idea for a novel… or at least a story

Jonathan sat at his desk.  Outside the window he could hear sounds that warmed his heart; his children laughing and playing a game, the murmur of some of the social class as they idly walked by in the lazy afternoon, the chirp of a wren.  All these things were to be found here in Charleston, a city of beauty, charm, and history.  Not the history of an older city, say, like London or Paris, but a city who’s inhabitants could look back in the near past and recall stories of how their blood kin molded and shaped the city, the countryside, the very country itself, with their bare hands, facing down famine and Indian alike with grit and piety.  Yes, this was his home, his state, his people, and he would, before God almighty, keep all that those before him, had struggled so hard to amass.  He would take what he had been given and leave it better than he found it.

So I wrote on the train (and I am now on the bus) as the first paragraph of a book idea that I have. I’ve expressed this idea before in the past, and I did so last night over a sidecar.  The idea came to me thusly, in reading American history, in particular, the era between 1783 and 1860 and the question of slavery and the polarization that it had on citizens, churches, and Congress itself.  I read some of the accounts of defenders of the institution of slavery and they were very articulate.  One cannot simply say that those who were for slavery were idiots and backwards people.  Just as I cannot say that John Kerry is an idiot.  I like to, I believe he is an idiot, but to resort to calling him an idiot is to forget the capacities that got him where he is.   It is often a fun game for people to poke fun at the President, and he doesn’t stir one with an overwelming sense of intelligence, yet don’t overlook the fact that he did get elected twice.  This is, for whatever reasons one might attribute to it, an accomplishment indeed.  Recall the Greek philosopher, his name eludes me currently, who was in poverty yet he talked about the virtures of poverty and a simple life.  Everyone told him that he felt such because he was making excuses for being poor.  He turned around and used his intelligence to amass a great fortune in olives, and then lead a simple life again having thus proved his naysayers wrong.  I thought of this today while listening to a Spearhead song.  So many people I’ve met are outspoken proponents of what Michael Franti sings about, and yet some of these same people I’ve watched, changed their lifestyle from the ‘ghettofabulous’ lifestyle of the bar industry, to a career that brings them lots of money.  It is amazing how fast they forget their ‘help a brother out’ and ‘share the wealth’ posturings when they have money and power.  Hippocrites are found on the left and the right and wherever humans might gather, for virtues live only within our hearts and minds and only in dynamic experience are they enlivened.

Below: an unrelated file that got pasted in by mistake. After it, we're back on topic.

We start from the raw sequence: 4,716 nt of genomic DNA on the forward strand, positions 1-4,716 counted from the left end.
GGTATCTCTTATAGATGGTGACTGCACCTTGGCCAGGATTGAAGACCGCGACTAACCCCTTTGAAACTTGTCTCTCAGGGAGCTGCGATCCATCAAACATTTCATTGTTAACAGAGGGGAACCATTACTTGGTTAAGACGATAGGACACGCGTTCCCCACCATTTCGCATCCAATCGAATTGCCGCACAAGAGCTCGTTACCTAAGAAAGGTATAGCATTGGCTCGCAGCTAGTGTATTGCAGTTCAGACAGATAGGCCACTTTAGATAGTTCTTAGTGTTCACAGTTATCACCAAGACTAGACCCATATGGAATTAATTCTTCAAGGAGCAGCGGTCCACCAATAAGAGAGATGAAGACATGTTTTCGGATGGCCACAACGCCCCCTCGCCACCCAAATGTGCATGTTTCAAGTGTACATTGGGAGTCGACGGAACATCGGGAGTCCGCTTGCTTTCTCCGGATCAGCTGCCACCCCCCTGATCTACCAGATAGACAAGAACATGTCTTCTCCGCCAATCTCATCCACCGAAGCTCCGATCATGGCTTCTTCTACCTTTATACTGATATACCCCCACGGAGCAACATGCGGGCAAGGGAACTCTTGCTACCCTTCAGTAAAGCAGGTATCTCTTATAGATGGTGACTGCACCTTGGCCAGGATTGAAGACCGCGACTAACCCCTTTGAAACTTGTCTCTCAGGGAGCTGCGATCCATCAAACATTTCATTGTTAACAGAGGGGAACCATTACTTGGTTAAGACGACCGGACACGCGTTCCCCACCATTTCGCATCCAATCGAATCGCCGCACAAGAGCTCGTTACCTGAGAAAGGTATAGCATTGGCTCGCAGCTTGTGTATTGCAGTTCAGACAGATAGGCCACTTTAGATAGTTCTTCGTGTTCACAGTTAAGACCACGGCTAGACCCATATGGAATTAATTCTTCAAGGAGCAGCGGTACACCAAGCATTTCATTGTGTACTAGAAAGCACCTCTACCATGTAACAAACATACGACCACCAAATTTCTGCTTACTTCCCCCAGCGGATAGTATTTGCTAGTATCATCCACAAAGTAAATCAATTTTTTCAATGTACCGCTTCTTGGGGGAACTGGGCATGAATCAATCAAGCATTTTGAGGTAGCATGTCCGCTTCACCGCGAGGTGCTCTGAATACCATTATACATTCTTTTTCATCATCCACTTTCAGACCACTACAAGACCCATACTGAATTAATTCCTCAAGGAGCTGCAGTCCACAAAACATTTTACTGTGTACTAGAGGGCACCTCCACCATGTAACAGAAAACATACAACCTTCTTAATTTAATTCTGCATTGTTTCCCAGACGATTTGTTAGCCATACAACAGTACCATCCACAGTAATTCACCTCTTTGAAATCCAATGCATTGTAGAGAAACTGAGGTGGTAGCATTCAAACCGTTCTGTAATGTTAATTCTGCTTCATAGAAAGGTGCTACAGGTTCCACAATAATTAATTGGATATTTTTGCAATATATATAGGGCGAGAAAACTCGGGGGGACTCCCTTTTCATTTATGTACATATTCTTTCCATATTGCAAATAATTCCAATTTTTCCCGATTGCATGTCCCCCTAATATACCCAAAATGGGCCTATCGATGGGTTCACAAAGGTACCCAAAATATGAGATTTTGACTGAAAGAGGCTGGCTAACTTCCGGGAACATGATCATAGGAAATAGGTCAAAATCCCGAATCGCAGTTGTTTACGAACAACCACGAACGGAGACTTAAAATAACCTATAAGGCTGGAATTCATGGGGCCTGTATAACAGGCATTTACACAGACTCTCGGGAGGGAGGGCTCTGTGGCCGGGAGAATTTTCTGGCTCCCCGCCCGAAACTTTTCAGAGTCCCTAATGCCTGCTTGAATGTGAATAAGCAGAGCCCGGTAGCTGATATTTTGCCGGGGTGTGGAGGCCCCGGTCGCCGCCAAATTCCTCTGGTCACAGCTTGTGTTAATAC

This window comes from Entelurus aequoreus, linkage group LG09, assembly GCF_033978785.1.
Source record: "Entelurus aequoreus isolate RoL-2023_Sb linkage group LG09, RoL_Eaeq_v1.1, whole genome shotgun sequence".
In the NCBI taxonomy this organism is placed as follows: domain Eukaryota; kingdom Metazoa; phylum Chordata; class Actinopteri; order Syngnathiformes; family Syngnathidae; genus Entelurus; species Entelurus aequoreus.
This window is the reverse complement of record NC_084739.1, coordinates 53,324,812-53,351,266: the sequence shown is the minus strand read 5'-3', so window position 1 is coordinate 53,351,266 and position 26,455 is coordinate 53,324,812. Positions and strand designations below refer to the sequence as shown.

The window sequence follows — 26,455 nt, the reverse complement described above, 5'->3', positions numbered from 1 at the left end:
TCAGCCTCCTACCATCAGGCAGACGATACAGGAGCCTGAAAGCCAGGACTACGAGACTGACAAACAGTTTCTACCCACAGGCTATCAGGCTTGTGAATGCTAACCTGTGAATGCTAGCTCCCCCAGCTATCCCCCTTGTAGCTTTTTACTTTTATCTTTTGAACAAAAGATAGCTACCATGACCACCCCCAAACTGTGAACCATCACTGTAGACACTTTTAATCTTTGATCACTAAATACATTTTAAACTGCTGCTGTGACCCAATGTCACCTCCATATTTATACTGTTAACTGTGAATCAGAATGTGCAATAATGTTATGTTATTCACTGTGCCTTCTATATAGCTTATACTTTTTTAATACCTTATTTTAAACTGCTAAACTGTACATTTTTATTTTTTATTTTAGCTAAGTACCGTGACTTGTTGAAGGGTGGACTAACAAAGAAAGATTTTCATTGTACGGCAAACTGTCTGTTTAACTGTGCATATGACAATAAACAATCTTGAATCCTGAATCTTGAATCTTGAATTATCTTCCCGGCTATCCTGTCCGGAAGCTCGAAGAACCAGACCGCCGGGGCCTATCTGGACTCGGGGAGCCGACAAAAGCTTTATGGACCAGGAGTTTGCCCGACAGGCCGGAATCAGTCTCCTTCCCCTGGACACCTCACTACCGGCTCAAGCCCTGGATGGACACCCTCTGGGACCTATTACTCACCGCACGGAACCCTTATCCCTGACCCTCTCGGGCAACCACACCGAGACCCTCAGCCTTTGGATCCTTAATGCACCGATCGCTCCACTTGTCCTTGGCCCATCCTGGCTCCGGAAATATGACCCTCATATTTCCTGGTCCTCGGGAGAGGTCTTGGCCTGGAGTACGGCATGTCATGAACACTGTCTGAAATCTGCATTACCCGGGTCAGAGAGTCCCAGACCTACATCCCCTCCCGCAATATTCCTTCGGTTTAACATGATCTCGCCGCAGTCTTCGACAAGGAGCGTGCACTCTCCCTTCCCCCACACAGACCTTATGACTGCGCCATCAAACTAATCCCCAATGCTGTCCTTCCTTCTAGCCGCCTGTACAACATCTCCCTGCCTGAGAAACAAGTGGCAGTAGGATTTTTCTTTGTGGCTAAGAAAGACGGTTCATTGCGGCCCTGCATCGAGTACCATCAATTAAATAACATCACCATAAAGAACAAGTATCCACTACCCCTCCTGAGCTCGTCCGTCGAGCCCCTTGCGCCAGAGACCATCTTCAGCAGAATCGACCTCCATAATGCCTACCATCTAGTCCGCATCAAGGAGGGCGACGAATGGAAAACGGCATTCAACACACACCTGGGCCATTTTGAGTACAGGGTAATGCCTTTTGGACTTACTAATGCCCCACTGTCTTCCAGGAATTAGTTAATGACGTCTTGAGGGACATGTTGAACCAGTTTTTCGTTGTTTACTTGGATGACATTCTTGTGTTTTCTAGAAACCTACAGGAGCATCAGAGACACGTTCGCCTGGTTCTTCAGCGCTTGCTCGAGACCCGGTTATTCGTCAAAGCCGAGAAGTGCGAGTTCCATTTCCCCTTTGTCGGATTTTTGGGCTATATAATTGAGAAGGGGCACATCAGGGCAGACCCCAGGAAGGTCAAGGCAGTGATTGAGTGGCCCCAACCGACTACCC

So back to my story.  In reading the arguments for slavery, many of them struck me as the same arguments that I’ve heard from goverment and corporate spokespersons regarding environmental regulations.  Many environmental arguments, we contest, are not arguments about economics in the slightests… but are purely morale arguments.  So I had an idea… I wanted to write a story from the point of view of an intelligent, nice, likeable, man who is a congressman from one of the southern states, say… South Carolina, a powerhouse in southern politics at the time.  I wanted him to echo all the sentiments of his time and to do so as well as I could.  It is hoped that any modern reader will automatically see slavery as an evil.  This is an important part… for if the modern reader can come into the story knowing that slavery is evil, and if I can get the reader to empathize with the character that is defending slavery, then it sets me up for the second half of the book where I make my point.

The second half of the book I don’t see as clearly in my mind.  I don’t know which side I want to write from, but I am leaning to the side of the corporate CEO.   After the reader reads a compelling story, I hope, of a man who was in all respects a good, honest, and decent man but simply had one aspect of his moral compass out of whack… and then finds the story changing to the year 2000 (ish) and reading of a good, honest, caring person who is very good at business, but simply has his moral compass slightly out of whack… whereas he allows his company to do actions that are environmentaly harmful.  The excuses are the same… money, cost, jobs, tax burdens… same arguments used against abolition are used today by companies not wanting tougher air pollution laws.

It is my hope that should I be able to write such a story, the reader can get out of the current mindset that many environmentalists and anti-environmentalists paint society into as good and bad, savior of the earth or raper of the earth, and into the notion that there are good people everywhere and that perhaps some environmental practices, regardless of their cost saving, are morally wrong.

It is, I believe, a story that if done well could make an impact… and what more does a writer want than this?

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